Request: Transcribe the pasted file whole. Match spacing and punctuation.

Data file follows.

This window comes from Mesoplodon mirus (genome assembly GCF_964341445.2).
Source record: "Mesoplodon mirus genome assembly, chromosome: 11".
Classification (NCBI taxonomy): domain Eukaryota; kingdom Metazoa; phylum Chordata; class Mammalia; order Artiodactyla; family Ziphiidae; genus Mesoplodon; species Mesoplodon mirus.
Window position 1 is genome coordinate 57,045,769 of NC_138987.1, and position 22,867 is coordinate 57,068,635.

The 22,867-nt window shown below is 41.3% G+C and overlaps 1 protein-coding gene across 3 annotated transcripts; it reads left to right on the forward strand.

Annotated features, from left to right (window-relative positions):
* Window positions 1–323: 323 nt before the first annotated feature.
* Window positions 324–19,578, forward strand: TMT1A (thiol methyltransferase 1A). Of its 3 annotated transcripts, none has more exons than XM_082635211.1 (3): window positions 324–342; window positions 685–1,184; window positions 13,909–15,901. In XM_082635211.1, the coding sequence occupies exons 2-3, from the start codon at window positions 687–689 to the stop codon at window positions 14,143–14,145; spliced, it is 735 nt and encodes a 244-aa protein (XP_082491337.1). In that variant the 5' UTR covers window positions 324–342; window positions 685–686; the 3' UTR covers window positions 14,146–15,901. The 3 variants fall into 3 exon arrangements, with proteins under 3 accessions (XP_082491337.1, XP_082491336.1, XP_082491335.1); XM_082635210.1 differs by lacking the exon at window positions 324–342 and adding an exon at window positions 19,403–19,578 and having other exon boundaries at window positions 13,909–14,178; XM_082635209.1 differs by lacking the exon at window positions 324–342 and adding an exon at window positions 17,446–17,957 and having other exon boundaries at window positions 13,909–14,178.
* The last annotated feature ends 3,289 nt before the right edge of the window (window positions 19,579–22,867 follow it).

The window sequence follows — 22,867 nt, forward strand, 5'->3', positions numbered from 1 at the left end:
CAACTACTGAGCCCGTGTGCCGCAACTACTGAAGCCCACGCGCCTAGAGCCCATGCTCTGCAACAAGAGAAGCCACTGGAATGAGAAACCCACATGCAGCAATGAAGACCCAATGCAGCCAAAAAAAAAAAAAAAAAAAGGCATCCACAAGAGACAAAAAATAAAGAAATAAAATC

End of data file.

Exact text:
This window comes from Mesoplodon mirus (genome assembly GCF_964341445.2).
Source record: "Mesoplodon mirus genome assembly, chromosome: 11".
Classification (NCBI taxonomy): domain Eukaryota; kingdom Metazoa; phylum Chordata; class Mammalia; order Artiodactyla; family Ziphiidae; genus Mesoplodon; species Mesoplodon mirus.
Window position 1 is genome coordinate 57,045,769 of NC_138987.1, and position 22,867 is coordinate 57,068,635.

The 22,867-nt window shown below is 41.3% G+C and overlaps 1 protein-coding gene across 3 annotated transcripts; it reads left to right on the forward strand.

Annotated features, from left to right (window-relative positions):
* Window positions 1–323: 323 nt before the first annotated feature.
* Window positions 324–19,578, forward strand: TMT1A (thiol methyltransferase 1A). Of its 3 annotated transcripts, none has more exons than XM_082635211.1 (3): window positions 324–342; window positions 685–1,184; window positions 13,909–15,901. In XM_082635211.1, the coding sequence occupies exons 2-3, from the start codon at window positions 687–689 to the stop codon at window positions 14,143–14,145; spliced, it is 735 nt and encodes a 244-aa protein (XP_082491337.1). In that variant the 5' UTR covers window positions 324–342; window positions 685–686; the 3' UTR covers window positions 14,146–15,901. The 3 variants fall into 3 exon arrangements, with proteins under 3 accessions (XP_082491337.1, XP_082491336.1, XP_082491335.1); XM_082635210.1 differs by lacking the exon at window positions 324–342 and adding an exon at window positions 19,403–19,578 and having other exon boundaries at window positions 13,909–14,178; XM_082635209.1 differs by lacking the exon at window positions 324–342 and adding an exon at window positions 17,446–17,957 and having other exon boundaries at window positions 13,909–14,178.
* The last annotated feature ends 3,289 nt before the right edge of the window (window positions 19,579–22,867 follow it).

The window sequence follows — 22,867 nt, forward strand, 5'->3', positions numbered from 1 at the left end:
CAACTACTGAGCCCGTGTGCCGCAACTACTGAAGCCCACGCGCCTAGAGCCCATGCTCTGCAACAAGAGAAGCCACTGGAATGAGAAACCCACATGCAGCAATGAAGACCCAATGCAGCCAAAAAAAAAAAAAAAAAAAGGCATCCACAAGAGACAAAAAATAAAGAAATAAAATC